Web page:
Time for a cuppa and a catch-up on happenings from across Red Cross.
Rollercoaster ride require resilience
From Michael Annear
Director, International & Movement Relations
This year has been a real rollercoaster for me, professionally and personally, and I’m guessing for you too. The impact of the pandemic on all aspects of our lives has made me step back and reflect on what is important for me and my family. I have also needed to elevate taking care of my physical and mental health as I have formed new routines, some of which I must admit have not been that healthy. I have found making time to disconnect, enjoy my hobbies, get out of the house, and remember to connect with friends, enormously beneficial.
Tomorrow is World Mental Health Day, an important reminder of the need to challenge perceptions of mental illness in Australia, where 1 in 5 people who experience mental illness do not seek help due to concerns of stigma. Unfortunately, this is a global issue. The World Health Organisation has highlighted the growing needs are not being met due to chronic underfunding and community perceptions of mental health. Concerningly the pandemic has added further challenges with mental health services reported to be disrupted in 93% of countries worldwide, at a time when the demand for mental health is increasing as a result of isolation, loss of income, fear and anxiety.
Importantly the Red Cross Red Crescent highlighted positive mental health and psychosocial well-being as being critical to the survival, recovery and daily functioning of people affected by armed conflicts, natural disasters, and other crises at the 33rd International Conference of Red Cross and Red Crescent in December 2019. Together with Governments the Movement committed to intensify their efforts to integrate mental health and psychosocial support into domestic and international emergency response systems, scale up investment in community-based resilience, and to address stigma, exclusion and discrimination through approaches that respect the dignity and reinforce the participation of affected people, in particular persons with lived experiences.
The global challenge is complex, however we can each make a difference. Firstly, by being mindful of our own mental health and psychosocial wellbeing and seeking support when we need it. Secondly, if we each, within our families, social networks and workplaces, actively change the way we speak about mental illness in a more positive light, we can eliminate the stigma and shame.
Support a work mate's mental health
Mental Health Awareness month seems all the more important this year. We’re all experiencing challenges that can impact our psychological wellbeing. Anthony Cameron (First Aid & Mental Health Curriculum Developer) asks, “How would you know if a colleague who is working remotely is doing OK?” and suggests how you can help in this video (1.06 mins).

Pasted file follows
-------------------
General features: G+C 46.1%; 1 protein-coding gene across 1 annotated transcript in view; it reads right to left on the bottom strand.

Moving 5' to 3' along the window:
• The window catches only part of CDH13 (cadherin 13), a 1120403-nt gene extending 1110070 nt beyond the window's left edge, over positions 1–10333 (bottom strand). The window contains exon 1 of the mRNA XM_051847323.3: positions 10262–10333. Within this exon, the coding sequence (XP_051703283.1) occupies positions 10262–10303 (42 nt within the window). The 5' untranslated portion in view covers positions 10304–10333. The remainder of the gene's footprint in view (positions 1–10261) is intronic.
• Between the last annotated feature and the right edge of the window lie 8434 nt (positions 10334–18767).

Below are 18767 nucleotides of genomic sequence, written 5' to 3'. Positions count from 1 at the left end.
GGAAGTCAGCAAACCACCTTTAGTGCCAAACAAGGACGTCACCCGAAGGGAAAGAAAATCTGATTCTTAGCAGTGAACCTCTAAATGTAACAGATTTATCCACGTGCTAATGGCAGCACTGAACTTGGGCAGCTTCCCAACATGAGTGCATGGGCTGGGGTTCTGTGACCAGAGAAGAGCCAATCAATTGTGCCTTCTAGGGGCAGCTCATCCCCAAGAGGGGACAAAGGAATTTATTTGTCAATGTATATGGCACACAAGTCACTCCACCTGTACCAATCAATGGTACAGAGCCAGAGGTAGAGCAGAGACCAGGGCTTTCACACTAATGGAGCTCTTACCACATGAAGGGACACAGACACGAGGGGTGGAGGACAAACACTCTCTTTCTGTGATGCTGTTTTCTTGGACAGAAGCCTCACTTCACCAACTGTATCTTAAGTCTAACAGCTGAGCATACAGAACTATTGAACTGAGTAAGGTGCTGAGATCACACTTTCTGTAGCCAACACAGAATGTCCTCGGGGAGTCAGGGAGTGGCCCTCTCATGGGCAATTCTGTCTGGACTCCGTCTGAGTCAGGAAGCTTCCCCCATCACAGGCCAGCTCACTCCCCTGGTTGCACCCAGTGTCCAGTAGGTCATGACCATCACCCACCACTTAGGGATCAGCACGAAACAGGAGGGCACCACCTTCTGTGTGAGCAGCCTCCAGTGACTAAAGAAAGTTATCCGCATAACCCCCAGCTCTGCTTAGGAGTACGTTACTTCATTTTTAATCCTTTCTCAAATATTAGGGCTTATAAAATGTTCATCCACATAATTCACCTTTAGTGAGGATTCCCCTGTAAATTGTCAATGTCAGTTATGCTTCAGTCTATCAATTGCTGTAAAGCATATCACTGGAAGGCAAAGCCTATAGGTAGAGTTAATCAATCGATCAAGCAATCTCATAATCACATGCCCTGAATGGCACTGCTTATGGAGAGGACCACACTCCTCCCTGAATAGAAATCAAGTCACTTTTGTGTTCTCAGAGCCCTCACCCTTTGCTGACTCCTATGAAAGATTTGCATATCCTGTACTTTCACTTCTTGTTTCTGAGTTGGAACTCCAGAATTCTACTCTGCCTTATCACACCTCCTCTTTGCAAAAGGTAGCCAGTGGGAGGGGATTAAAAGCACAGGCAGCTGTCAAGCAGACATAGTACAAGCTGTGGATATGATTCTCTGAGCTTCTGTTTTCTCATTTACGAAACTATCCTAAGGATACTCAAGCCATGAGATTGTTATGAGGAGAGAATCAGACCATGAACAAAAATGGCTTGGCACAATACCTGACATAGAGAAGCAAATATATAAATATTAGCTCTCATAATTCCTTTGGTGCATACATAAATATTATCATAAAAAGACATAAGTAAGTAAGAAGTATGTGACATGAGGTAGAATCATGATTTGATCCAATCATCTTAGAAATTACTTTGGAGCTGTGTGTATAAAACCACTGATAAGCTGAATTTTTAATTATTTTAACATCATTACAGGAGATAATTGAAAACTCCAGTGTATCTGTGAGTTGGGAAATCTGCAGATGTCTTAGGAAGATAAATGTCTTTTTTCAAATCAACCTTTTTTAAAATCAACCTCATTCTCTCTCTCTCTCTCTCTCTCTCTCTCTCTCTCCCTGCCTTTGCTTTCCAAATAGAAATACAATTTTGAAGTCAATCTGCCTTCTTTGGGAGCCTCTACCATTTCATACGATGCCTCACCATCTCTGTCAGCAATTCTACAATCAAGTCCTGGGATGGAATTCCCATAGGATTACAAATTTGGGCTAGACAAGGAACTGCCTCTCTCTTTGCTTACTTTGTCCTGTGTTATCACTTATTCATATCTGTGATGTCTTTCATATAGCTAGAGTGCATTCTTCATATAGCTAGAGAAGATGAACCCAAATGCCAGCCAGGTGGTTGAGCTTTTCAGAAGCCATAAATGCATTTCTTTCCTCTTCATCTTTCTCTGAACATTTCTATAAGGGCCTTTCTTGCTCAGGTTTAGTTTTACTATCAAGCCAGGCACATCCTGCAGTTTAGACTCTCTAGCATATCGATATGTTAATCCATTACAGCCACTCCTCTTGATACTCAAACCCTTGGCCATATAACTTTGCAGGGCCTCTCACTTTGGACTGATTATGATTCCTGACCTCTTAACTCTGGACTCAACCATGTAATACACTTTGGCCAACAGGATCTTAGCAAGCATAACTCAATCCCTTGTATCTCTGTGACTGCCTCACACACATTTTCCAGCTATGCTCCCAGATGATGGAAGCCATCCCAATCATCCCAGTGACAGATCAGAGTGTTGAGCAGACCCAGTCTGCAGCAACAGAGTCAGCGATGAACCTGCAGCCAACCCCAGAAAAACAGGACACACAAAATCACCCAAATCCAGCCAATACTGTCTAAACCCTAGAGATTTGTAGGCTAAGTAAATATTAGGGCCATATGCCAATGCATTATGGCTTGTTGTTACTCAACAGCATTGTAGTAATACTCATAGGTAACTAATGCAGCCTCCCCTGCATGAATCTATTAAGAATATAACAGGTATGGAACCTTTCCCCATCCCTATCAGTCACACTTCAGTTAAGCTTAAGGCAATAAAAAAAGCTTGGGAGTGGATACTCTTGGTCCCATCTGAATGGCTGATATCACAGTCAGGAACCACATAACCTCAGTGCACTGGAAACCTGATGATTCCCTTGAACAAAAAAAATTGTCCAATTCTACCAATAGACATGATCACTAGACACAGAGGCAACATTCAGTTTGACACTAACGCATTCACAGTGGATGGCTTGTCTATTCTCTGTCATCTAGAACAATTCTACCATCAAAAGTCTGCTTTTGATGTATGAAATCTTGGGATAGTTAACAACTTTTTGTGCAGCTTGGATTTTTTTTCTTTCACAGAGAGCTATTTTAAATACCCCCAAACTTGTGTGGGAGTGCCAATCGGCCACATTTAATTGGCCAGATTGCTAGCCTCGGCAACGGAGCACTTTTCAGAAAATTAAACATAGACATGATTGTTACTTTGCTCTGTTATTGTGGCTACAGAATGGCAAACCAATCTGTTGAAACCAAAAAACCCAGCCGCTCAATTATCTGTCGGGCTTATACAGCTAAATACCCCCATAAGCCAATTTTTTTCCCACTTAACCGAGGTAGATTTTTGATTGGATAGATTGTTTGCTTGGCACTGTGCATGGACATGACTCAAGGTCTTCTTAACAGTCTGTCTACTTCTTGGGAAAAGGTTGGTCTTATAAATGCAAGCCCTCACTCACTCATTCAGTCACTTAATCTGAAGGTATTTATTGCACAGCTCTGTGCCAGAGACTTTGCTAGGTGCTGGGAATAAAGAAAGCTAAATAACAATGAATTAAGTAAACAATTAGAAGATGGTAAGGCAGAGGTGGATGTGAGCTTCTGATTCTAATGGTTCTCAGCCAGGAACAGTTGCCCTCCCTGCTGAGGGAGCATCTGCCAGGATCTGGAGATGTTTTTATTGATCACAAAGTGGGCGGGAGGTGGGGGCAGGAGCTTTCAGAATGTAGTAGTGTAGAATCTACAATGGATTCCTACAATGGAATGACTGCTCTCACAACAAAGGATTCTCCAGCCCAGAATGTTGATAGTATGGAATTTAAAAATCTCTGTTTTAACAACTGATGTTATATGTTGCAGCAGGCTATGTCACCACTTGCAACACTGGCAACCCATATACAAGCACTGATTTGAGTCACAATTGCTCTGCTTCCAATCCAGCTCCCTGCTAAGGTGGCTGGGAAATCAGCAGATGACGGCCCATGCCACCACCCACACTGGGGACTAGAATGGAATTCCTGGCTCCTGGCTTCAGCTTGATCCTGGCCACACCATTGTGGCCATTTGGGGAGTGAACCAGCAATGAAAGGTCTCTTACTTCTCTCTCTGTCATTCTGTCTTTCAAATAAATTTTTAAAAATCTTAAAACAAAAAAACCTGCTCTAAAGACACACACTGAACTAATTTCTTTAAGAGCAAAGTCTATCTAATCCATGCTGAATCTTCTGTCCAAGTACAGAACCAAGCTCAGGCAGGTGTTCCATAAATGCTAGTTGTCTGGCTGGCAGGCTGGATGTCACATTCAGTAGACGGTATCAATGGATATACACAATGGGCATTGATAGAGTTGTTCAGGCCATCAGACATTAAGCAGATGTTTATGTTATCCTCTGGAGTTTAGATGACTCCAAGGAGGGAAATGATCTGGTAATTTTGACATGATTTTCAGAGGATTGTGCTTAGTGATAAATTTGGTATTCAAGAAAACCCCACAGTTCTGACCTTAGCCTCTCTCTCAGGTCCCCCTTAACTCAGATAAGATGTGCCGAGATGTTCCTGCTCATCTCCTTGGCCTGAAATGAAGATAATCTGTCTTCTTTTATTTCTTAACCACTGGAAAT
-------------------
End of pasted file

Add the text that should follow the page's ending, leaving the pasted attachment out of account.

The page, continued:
Tasmanian volunteers calling to show they care
Sharon Wachtel (Director, Tasmania) is calling out for French or Italian speaking volunteers, who are Psychological First Aid trained, to support 120 Antarctic expeditioners who will fly into Hobart next week and begin hotel quarantine. Email firstname.lastname@example.org if you can help.
“We cannot underestimate the comfort of a friendly voice, a fellow community member showing that they care when people are often at their most vulnerable” Sharon said on the All Staff Q&A yesterday. Hear the call recording here if you missed it.
Red Cross Tasmania this week celebrated 150 days of activation making psychological first aid outreach calls to those in hotel quarantine. Volunteers came together virtually to share their experiences and a letter from the Tasmanian Premier recognised the value of their work, “I want to sincerely thank Red Cross… for the tremendous support provided to Tasmania during the pandemic… My hope is that history will record the resilience and compassion…when we look back on 2020… it is actions like those taken by Red Cross that will be foremost in their thinking”.
Bushfires report - 9 months on
Today we publicly released an update on our bushfire recovery program.
Nine months on from the summer bushfires, Red Cross has provided financial assistance to 5,380 people, and supported 12,635 people through its recovery program.
Notably, 722 people applied for a grant for the first time between July and September. Many of these people had been living in very remote locations. Some said they had not felt ready to come forward before, others thought the money should go to someone ‘more deserving’.